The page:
[First published in the Letters, 1901.]
THE dead have been awaken'd -- shall I
The World's at war with tyrants -- shall
The harvest's ripe -- and shall I pause to reap?
I slumber not; the thorn is in my Couch;
Each day a trumpet soundeth in mine ear,
Its echo in my heart --
June 19, 1823.
[First published in Edition of 1904 from a manuscript in possession of Mr. Murray.]
Up to battle! Sons of Suli
Up, and do your duty duly!
There the wall -- and there the Moat is:
Bouwah! Bouwah! Suliotes!
There is booty -- there is Beauty,
Up my boys and do your duty.
By the sally and the rally
Which defied the arms of Ali;
By your own dear native Highlands,
By your children in the islands,
Up and charge, my Stratiotes,
Bouwah! -- Bouwah! -- Suliotes!
As our ploughshare is the Sabre:
Here's the harvest of our labour;
For behind those batter'd breaches
Are our foes with all their riches:
There is Glory -- there is plunder --
Then away despite of thunder!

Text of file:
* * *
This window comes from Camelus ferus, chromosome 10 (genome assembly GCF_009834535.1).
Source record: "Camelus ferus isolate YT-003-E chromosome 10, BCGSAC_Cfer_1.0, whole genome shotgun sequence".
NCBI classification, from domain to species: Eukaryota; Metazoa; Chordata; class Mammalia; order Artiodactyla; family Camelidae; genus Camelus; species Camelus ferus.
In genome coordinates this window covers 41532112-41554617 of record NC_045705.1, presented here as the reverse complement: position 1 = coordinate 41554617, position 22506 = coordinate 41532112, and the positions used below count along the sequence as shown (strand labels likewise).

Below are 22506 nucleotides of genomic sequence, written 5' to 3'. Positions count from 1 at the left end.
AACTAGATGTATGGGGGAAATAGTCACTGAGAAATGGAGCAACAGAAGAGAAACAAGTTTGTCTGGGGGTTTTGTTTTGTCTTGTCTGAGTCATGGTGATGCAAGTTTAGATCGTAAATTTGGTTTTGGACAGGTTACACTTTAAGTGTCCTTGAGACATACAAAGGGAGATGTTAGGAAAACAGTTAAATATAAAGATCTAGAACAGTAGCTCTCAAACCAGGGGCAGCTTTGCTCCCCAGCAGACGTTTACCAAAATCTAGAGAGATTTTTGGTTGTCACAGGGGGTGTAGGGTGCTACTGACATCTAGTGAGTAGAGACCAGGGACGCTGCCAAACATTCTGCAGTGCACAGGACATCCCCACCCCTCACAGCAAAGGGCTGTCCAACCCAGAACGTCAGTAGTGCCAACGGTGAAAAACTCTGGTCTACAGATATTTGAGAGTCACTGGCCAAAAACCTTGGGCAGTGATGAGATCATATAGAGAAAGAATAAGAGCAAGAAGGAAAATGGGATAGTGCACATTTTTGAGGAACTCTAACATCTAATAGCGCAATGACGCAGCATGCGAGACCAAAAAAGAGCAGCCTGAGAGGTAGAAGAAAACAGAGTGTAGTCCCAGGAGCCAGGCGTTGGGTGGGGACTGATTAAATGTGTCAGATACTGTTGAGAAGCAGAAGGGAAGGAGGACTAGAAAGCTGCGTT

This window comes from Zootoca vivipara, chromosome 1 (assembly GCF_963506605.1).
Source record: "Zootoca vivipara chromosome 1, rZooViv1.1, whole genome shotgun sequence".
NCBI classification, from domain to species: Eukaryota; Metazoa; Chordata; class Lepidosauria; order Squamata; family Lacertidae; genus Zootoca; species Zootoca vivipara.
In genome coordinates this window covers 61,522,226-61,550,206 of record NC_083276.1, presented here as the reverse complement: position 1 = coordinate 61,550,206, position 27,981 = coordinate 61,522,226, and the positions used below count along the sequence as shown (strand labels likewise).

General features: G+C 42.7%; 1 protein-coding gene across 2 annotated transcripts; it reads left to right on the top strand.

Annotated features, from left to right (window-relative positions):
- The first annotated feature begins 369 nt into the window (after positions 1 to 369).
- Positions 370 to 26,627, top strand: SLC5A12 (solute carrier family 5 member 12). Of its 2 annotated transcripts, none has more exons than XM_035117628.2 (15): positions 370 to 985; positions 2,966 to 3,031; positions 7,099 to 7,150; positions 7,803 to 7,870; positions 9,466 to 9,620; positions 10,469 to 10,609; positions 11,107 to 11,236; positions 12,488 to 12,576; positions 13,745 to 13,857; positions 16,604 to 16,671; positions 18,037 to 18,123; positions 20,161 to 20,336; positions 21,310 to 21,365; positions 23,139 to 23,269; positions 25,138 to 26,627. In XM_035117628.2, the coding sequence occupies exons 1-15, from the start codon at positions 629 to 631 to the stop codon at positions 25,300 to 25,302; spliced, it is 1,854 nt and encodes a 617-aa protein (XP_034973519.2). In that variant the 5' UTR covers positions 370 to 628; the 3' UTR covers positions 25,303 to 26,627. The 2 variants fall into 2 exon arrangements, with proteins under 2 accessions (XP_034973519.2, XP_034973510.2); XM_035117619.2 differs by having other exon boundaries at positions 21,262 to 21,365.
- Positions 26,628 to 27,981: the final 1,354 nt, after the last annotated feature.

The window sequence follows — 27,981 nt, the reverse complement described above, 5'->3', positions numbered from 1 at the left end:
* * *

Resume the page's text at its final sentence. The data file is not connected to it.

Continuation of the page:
[The seven Satires here grouped together represent work extending from Byron's twentieth to his thirty-sixth year, from the beginning, that is, to the end of his poetical career. Two distinct, and sometimes hostile, veins are to be noted in Byron's genius, -- one romantic and lyrical, connecting him with the revolutionary poets of the day, the other satirical and neo-classic, deriving from the school of Queen Anne. In Childe Harold and the Tales the first vein is to be seen almost pure; in the Satires the second reigns practically unmixed; in Don Juan the two are inextricably blended, giving the real Byron, the full poet. -- The history of the Satires is briefly as follows: As early as October, 1807, Byron had written a satirical poem which he called British Bards. This was printed in quarto sheets (but never published), one set of which is now in the British Museum. Lord Brougham review of Hours of Idleness appeared in the Edinburgh Review of January, 1808. Spurred to revenge the scant courtesy shown him in that essay, Byron added to his satirical verses and published them anonymously as English Bards and Scotch Reviewers, in March, 1809. These began with the ninety-seventh line of the present poem. A second edition, to which he prefixed his name, followed in October of the same year, and a third and fourth were called for during his 'pilgrimage' in 1810 and 1811. On returning to England he revised the work for a fifth edition, which was actually printed when he suddenly resolved to suppress it. Several copies, however, escaped destruction, and from one of these the poem as it now appears in his Works derives. Byron often in later years regretted the indiscriminate sarcasm of this Satire, but the trick of flinging barbed arrows right and left he never forgot. Many of the judgments, though extravagant in expression as befits the Muse of Juvenal, are shrewdly penetrating. -- Hints from Horace was always a favorite of the author's, but is little read to-day. It was, however, for various reasons not published in the author's lifetime, and was first ineluded among his Works in the Murray edition of 1831. -- The Curse of Minerva is dated by Byron himself, Athens, March 17, 1811. It was to be published, as was also Hints from Horace, in the volume with the fifth edition of the Bards, and Moore states that The Curse of Minerva, and with it necessarily the other two poems, was suppressed out of deference to Lord Elgin. It was, curiously enough, first published in Philadelphia in 1815. -- by ron wrote The Waltz in 1812 and published it anonymously in the spring of the following year. It exhibits at once the indignation felt by many English folk at the introduction of this form of 'round dancing' from Germany, and more particularly, that almost morbid sense of modesty which Byron, like many another man of rakish habits, so often manifested in words throughout his life. -- The Blues, 'a mere buffoonery,' as Byron calls it, was' scribbled' at Ravenna, August 6, 1821, and is apparently a mere unprovoked effervescence of wit. It was published anonymously in Leigh Hunt's